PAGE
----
All the alleged paradoxes of quantum mechanics result from the unnecessary use at the quantum scale of the singular time direction of common experience. No doubt the arrow of time we all experience in our lives is an objective reality. But it can be shown to be a consequence of the statistical behavior of systems of large numbers of particles. The probabilistic behavior observed on large scales does not apply for the small numbers of particles involved in quantum phenomena.

 Time reversibility in quantum mechanics does not imply that time travel by humans, with all its attendant paradoxes, is feasible. At the quantum scale, however, time travel is commonplace and paradox only occurs when we assume it is not possible or insist on applying causal notions that are meaningless at this level.

 The view from nowhen makes quantum phenomena much easier to understand. For example, it allows you to visualize quantum particles as following definite paths in space and time, just as common sense suggests. This is in variance with the orthodox quantum view that bodies do not have definite paths unless those paths are measured. Quantum mechanics is well rid of this concept, which has the solipsistic implication that reality is all in our heads. Several fortunes have been made by authors shamelessly asserting that quantum physics has shown that we make our own universe, and so we can cure our illnesses ("Quantum Healing") and indeed perhaps even live forever ("The Quantum Alternative to Growing Old") if we just think the right thoughts. A whole industry has developed which attempts to connect quantum mechanics with consciousness, equally shamelessly claiming evidence for this in so-called psychic phenomena and then bending the data to support that claim. All this flim flam comes crashing down in, which they are trying to prove, the view from nowhen.

 In Time's Arrow and Archimedes Point, Price provides an extensive review of the attempts that have been made over the past hundred years or so to find a physical source for the arrow of time of common experience. Being such a powerful intuition, most scientists and philosophers have taken the view that time irreversibility must be a fundamental law of nature, as codified in the Second Law of Thermodynamics. Price describes the efforts to locate the arrow of time in fundamental physics and cosmology, from Ludwig Boltzmann's H-theorem in the nineteenth century to modern tries by luminaries such as Ilya Prigogine, Stephen Hawking and Roger Penrose. The author explains why all these endeavors fail: they unwittingly build temporal asymmetry, which they are trying to prove, into their assumptions.

 Price identifies the flaw in the reasoning of those who claim to derive an arrow of time from basic physics or cosmology as a "double standard." People simply have great difficulty applying the same rules to backward-time as forward-time. Yet this is precisely what must be done to acquire the view from nowhen. Price suggests how to go about developing this perspective: you simply describe a phenomenon in terms of the usual time direction, and then reverse its direction. If what you are describing suddenly seems counter-intuitive, then you most likely have fallen prey to the double standard fallacy.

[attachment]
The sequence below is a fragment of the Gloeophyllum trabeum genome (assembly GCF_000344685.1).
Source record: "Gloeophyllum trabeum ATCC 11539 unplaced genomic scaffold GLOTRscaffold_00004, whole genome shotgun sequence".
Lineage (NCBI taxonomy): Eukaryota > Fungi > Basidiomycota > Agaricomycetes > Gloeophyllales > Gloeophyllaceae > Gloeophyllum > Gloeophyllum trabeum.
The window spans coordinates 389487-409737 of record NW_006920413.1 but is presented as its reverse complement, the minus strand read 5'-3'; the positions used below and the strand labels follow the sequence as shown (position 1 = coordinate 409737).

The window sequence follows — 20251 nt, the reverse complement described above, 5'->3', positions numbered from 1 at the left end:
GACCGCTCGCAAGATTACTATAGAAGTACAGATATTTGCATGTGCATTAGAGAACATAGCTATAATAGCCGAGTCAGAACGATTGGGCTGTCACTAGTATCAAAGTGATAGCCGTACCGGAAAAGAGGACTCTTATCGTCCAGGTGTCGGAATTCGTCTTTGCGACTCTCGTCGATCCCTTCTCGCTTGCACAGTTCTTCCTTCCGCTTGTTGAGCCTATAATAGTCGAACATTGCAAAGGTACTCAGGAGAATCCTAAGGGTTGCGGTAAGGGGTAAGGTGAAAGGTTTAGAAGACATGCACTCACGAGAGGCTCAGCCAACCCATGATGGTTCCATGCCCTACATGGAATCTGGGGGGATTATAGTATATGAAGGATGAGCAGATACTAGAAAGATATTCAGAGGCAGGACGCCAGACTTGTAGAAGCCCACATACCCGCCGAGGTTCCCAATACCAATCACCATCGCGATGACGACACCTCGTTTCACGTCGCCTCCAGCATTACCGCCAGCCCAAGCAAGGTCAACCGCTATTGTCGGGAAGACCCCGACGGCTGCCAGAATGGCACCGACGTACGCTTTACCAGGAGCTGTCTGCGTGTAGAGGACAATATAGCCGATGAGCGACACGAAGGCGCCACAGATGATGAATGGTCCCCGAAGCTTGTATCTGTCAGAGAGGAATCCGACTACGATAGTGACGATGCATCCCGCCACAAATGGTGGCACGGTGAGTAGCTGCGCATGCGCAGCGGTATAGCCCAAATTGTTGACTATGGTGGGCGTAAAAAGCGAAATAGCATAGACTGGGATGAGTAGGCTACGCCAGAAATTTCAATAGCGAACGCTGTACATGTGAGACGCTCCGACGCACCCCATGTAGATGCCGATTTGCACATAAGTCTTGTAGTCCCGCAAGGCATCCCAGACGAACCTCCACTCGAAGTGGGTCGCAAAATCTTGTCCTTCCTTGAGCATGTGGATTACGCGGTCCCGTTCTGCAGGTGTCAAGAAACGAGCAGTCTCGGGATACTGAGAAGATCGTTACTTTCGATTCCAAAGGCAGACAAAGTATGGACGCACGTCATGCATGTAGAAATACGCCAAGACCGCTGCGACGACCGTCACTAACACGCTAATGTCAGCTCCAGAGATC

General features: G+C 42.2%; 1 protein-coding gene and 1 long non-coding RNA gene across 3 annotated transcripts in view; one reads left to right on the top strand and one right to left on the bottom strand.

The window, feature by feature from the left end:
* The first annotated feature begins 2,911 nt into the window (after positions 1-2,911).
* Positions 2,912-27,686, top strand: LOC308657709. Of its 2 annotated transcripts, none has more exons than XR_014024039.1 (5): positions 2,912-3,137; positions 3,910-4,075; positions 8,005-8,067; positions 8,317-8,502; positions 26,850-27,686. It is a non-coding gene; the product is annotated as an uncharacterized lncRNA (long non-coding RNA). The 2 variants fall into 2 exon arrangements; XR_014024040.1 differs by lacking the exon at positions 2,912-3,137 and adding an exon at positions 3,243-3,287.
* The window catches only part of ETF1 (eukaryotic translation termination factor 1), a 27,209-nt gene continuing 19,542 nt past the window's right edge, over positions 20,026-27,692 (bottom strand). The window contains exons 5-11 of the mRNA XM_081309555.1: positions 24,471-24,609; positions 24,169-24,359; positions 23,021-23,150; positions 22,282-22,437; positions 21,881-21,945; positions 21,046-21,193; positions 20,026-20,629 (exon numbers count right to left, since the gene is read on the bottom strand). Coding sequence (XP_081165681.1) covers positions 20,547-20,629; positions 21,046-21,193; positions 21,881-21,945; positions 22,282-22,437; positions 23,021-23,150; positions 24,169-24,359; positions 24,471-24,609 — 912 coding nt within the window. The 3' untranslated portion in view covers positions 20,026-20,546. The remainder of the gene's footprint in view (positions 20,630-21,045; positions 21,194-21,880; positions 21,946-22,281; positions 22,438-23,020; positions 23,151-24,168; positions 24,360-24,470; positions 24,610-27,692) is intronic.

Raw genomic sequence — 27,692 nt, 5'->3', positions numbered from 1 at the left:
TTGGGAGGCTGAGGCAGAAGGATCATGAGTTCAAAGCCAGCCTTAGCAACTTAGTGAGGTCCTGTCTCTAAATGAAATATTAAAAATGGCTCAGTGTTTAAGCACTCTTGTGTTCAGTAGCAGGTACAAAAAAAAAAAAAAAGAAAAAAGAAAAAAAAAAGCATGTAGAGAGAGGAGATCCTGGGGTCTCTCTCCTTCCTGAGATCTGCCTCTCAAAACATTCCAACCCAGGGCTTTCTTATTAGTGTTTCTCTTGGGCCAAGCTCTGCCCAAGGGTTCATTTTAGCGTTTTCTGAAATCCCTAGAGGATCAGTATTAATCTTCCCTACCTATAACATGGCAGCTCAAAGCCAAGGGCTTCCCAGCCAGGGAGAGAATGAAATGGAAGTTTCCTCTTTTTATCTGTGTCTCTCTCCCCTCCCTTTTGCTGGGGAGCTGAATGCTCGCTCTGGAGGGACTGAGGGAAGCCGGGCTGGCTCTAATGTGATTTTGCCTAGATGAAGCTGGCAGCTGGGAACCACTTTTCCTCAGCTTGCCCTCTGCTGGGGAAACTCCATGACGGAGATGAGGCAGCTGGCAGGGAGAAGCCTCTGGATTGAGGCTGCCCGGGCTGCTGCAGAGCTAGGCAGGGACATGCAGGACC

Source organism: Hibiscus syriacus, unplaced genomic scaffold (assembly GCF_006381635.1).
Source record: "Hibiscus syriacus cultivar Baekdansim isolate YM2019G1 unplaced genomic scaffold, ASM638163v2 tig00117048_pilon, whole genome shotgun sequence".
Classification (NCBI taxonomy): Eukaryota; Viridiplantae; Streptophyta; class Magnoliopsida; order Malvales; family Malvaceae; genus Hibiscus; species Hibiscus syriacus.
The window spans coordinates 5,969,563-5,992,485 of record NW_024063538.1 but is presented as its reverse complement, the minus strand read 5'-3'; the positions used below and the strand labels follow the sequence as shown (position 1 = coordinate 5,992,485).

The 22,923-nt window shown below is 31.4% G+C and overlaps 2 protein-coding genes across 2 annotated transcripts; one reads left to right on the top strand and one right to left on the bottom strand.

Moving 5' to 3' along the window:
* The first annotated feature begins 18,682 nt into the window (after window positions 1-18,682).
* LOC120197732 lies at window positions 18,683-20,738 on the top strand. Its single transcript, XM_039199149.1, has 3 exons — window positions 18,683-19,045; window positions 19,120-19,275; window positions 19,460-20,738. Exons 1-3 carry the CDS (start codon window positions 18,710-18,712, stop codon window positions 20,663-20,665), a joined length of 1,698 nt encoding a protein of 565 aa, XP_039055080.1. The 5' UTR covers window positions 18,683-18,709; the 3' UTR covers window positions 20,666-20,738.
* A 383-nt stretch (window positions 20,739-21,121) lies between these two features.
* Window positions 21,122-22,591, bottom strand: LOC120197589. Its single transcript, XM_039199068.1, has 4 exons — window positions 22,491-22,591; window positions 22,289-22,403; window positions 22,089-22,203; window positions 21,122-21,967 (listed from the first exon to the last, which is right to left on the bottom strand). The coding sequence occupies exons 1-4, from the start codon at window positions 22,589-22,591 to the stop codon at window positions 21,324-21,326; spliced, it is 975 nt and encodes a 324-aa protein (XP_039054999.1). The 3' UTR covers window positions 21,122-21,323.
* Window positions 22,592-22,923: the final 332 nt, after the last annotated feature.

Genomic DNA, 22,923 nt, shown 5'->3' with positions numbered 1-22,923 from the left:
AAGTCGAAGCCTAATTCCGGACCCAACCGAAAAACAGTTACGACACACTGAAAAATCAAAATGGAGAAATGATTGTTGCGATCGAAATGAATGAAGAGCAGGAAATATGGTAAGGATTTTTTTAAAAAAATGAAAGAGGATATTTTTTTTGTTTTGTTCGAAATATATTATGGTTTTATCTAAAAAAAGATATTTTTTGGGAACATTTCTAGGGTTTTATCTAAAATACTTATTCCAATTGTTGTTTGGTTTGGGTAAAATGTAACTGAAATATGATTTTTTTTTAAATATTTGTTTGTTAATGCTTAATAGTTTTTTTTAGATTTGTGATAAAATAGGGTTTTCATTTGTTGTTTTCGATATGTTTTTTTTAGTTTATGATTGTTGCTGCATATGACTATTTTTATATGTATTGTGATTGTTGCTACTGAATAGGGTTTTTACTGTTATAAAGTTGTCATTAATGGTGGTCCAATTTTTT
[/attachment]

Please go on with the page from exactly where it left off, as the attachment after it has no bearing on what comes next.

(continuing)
It is sort of like looking at yourself in a mirror. You see an image that is noticeably different from the one you see in a photograph, hair parted on the other side, mouth slanted the other way, and so on. Clearly the mirror world looks different from the familiar one, but it would be wrong to conclude that such a world, with a preponderance of left handed screws and right-handed DNA, is impossible.

Time's Arrow and Archimedes Point is a must-read for anyone interested in philosophical issues concerning the nature of time or who has been puzzled by the claimed paradoxes of quantum mechanics. While Price does not get into the mis-uses of quantum mechanics (please see my own book, The Unconscious Quantum), anyone who thinks that quantum mechanics provides a basis for mystical thinking needs to be made aware of this simple way out of the so-called quantum paradoxes. If you have heard physicists say, as many have, that experiments require the universe to have nonlocal (superluminal) connections, don't believe them. The view from nowhen shows no such necessity.

 The author says his book is written for physicists, but I recommend it to anyone who is familiar with the debates over time's arrow or quantum mysticism. Price writes very clearly and with minimal jargon, although he has the philosopher's need to tie up every possible loose end he can think of. In places the text is admittedly "dense," but every chapter has an excellent summary at the end so that you can often read quickly through the complicated parts and then find out what he is trying to say. He also has a good final summary at the end. You need not be a philosopher nor a physicist to get a lot from this unique and thought-provoking book.

Victor J. Stenger is Professor of Physics and Astronomy at the University of Hawaii. He is the author of Not By Design: The Origin of the Universe (Prometheus Books, 1988), Physics and Psychics: The Search for a World Beyond the Senses (Prometheus Books, 1990), and The Unconscious Quantum: Metaphysics in Modern Physics and Cosmology (Prometheus Books, 1995).